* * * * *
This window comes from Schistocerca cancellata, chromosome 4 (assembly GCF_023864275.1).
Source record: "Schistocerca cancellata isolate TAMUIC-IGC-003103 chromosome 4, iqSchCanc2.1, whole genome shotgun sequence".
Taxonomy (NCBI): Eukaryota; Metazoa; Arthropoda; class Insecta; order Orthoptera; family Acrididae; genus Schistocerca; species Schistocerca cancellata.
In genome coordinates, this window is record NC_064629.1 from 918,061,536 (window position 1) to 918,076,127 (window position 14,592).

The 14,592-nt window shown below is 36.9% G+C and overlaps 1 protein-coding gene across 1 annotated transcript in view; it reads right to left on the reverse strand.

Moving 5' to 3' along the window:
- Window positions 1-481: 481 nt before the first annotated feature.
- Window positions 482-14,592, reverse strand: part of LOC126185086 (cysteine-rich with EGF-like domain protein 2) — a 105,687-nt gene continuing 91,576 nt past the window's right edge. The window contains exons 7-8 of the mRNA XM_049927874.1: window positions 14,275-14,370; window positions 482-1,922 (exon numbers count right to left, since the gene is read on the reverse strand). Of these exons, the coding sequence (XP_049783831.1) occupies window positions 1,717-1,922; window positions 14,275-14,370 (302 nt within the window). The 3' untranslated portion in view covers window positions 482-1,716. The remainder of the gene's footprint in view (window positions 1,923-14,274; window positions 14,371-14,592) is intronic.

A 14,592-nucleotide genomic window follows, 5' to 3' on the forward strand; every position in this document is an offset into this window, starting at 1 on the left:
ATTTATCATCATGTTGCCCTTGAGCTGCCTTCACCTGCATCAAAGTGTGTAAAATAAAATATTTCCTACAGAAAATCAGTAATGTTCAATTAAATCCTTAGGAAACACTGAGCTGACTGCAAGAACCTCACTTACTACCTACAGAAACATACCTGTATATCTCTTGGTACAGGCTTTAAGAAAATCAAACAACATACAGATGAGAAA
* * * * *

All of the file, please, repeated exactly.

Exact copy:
This window comes from Schistocerca cancellata, chromosome 4 (assembly GCF_023864275.1).
Source record: "Schistocerca cancellata isolate TAMUIC-IGC-003103 chromosome 4, iqSchCanc2.1, whole genome shotgun sequence".
Taxonomy (NCBI): Eukaryota; Metazoa; Arthropoda; class Insecta; order Orthoptera; family Acrididae; genus Schistocerca; species Schistocerca cancellata.
In genome coordinates, this window is record NC_064629.1 from 918,061,536 (window position 1) to 918,076,127 (window position 14,592).

The 14,592-nt window shown below is 36.9% G+C and overlaps 1 protein-coding gene across 1 annotated transcript in view; it reads right to left on the reverse strand.

Moving 5' to 3' along the window:
- Window positions 1-481: 481 nt before the first annotated feature.
- Window positions 482-14,592, reverse strand: part of LOC126185086 (cysteine-rich with EGF-like domain protein 2) — a 105,687-nt gene continuing 91,576 nt past the window's right edge. The window contains exons 7-8 of the mRNA XM_049927874.1: window positions 14,275-14,370; window positions 482-1,922 (exon numbers count right to left, since the gene is read on the reverse strand). Of these exons, the coding sequence (XP_049783831.1) occupies window positions 1,717-1,922; window positions 14,275-14,370 (302 nt within the window). The 3' untranslated portion in view covers window positions 482-1,716. The remainder of the gene's footprint in view (window positions 1,923-14,274; window positions 14,371-14,592) is intronic.

A 14,592-nucleotide genomic window follows, 5' to 3' on the forward strand; every position in this document is an offset into this window, starting at 1 on the left:
ATTTATCATCATGTTGCCCTTGAGCTGCCTTCACCTGCATCAAAGTGTGTAAAATAAAATATTTCCTACAGAAAATCAGTAATGTTCAATTAAATCCTTAGGAAACACTGAGCTGACTGCAAGAACCTCACTTACTACCTACAGAAACATACCTGTATATCTCTTGGTACAGGCTTTAAGAAAATCAAACAACATACAGATGAGAAA